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Halloween Safety Tips

Halloween is one of the most exciting times of the year for children, but sometimes it can be chaotic for parents and guardians. This Halloween, take a second to reflect on a few basic safety tips to keep your child safe while enjoying Halloween night.

First things first, plan out your trick-or-treat route with your kids and make them aware of where you plan on going. Parents should purchase or make costumes that are clearly visible to motorists. It is a good idea to decorate childrens’ costumes with reflective gear so they will glow and be seen in a car’s headlights. You can find reflective tape in most hardware, bicycle and sporting goods stores.

If you’re not able to trick-or-treat with your child, make sure he/she is accompanied by an adult. If old enough to go without supervision, make sure kids trick-or-treat in well-known areas that are well-lit and familiar to them. It is important to note that as a precaution kids should be equipped with a flashlight, as well as their cellphones, if they have one, in the case of an emergency.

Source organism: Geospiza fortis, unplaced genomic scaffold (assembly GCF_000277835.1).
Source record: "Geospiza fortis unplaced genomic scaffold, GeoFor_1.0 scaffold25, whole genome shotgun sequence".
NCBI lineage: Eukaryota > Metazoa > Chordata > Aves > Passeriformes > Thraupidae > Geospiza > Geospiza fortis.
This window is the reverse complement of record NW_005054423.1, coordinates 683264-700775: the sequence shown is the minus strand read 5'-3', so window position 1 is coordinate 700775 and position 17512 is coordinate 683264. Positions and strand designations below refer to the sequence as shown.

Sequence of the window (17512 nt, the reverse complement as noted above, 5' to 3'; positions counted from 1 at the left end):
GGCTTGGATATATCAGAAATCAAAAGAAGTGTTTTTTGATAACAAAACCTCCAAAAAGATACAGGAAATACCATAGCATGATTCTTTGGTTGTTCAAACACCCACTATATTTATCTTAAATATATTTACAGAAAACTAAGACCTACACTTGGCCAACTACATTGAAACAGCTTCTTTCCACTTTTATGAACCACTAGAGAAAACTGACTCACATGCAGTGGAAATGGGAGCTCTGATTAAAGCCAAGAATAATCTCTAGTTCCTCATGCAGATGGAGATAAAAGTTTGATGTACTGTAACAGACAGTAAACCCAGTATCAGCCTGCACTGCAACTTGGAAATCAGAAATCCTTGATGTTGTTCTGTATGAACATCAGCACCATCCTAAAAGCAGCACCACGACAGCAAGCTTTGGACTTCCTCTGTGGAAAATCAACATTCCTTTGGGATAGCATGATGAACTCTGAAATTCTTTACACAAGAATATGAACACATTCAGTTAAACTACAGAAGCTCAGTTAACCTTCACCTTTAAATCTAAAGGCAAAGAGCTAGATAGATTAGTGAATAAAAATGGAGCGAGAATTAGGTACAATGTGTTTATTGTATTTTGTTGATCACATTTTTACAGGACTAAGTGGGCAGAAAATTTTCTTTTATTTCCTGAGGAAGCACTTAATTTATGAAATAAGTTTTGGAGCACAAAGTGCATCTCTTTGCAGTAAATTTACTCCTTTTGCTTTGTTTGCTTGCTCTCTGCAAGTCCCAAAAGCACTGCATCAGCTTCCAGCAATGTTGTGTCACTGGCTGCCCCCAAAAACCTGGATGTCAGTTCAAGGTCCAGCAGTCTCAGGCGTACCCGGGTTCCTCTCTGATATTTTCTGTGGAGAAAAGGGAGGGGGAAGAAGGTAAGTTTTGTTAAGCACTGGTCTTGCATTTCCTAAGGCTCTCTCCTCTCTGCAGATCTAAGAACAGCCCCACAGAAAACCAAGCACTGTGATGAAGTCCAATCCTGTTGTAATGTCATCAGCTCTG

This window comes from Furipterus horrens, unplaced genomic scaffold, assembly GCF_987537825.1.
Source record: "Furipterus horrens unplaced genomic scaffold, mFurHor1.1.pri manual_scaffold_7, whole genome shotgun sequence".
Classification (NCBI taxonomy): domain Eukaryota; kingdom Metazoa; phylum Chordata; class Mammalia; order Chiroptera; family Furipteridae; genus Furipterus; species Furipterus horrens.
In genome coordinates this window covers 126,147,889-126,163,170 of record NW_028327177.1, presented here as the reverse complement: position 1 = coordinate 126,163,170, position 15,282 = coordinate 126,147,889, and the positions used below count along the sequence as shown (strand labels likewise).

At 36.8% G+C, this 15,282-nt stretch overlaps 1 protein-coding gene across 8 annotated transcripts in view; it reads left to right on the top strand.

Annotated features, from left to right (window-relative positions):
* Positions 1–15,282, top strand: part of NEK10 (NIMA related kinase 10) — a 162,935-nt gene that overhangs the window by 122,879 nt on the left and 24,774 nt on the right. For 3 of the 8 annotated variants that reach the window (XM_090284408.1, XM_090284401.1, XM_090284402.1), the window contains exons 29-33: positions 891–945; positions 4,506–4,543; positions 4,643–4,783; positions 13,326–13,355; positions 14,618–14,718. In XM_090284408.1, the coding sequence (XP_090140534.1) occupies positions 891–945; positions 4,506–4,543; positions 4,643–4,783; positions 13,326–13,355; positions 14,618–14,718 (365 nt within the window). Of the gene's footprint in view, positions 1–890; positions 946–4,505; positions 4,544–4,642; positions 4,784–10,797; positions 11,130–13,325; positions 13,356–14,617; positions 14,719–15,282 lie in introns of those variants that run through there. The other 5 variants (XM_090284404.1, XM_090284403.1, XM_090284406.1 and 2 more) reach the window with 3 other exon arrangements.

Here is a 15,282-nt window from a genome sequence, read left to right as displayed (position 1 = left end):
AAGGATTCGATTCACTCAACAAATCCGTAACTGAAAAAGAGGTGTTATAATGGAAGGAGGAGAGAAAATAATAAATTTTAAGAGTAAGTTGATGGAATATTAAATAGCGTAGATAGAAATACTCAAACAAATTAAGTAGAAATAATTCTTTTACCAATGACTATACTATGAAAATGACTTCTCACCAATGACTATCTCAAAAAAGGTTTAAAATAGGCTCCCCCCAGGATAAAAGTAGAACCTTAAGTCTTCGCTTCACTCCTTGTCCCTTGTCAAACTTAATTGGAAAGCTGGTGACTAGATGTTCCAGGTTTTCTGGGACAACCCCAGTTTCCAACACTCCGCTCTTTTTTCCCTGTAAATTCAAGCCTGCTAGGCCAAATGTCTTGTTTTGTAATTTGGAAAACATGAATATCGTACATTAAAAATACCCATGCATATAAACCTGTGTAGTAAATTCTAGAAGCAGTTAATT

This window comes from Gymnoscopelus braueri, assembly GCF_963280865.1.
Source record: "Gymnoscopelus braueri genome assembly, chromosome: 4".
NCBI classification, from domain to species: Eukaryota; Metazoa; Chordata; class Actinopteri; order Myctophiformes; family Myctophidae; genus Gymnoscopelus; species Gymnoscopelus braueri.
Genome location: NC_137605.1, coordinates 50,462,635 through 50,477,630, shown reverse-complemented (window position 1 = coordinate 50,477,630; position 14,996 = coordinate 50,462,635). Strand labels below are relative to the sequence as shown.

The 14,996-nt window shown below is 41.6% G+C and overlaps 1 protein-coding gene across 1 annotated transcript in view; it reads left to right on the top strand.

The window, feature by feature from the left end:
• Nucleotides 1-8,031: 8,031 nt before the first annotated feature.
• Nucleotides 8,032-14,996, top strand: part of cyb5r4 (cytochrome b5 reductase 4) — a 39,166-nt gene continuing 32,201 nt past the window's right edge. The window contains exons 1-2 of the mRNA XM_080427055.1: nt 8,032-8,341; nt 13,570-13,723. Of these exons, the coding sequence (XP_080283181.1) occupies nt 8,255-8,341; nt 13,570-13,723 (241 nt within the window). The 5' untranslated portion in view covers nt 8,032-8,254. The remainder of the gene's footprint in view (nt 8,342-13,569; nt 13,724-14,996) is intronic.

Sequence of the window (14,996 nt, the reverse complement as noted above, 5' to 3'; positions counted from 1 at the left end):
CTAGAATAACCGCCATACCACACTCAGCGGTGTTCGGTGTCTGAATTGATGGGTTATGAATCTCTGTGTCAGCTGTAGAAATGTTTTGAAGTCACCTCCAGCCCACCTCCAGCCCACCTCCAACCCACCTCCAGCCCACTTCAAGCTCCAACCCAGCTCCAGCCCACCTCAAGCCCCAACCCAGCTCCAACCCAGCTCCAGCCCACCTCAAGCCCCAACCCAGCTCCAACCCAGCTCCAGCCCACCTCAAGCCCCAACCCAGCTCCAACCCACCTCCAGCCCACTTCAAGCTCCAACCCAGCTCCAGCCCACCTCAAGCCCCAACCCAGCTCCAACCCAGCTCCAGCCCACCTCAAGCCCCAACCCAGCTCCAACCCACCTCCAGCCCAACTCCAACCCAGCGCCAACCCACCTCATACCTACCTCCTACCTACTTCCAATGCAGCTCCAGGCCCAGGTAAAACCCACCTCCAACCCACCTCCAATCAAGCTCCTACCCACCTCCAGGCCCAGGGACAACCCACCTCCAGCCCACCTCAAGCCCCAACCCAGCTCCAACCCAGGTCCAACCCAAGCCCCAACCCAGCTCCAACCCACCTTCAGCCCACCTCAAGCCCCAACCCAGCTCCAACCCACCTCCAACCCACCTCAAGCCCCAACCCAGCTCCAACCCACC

Popular trick or treat hours are 5:30-9:30 p.m., so drivers need to be extra cautious during those recommended hours. Be patient and anticipate ahead of time that there will be heavy traffic on Halloween night. If alcohol is involved for someone of legal age, please be sure to consider alternative means to get home rather than driving. Keep yourself and those out trick-or-treating safe!

After your children arrive home from a night out trick-or-treating, make sure to go through the candy and check for any that are unwrapped. Make sure to throw away any treats that have holes or tears as a sign of re-wrapping. If you are unsure about the candy, don’t hesitate to throw it out!

These are just a few of the important safety tips that parents should take to ensure their child is safe on Halloween night. But the most important tip is to make sure to have a fun and safe Halloween night!

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*The views and opinions expressed in this blog are solely those of the author and do not necessarily reflect the views of the Foundation for Advancing Alcohol Responsibility (Responsibility.org) or any Responsibility.org member.*

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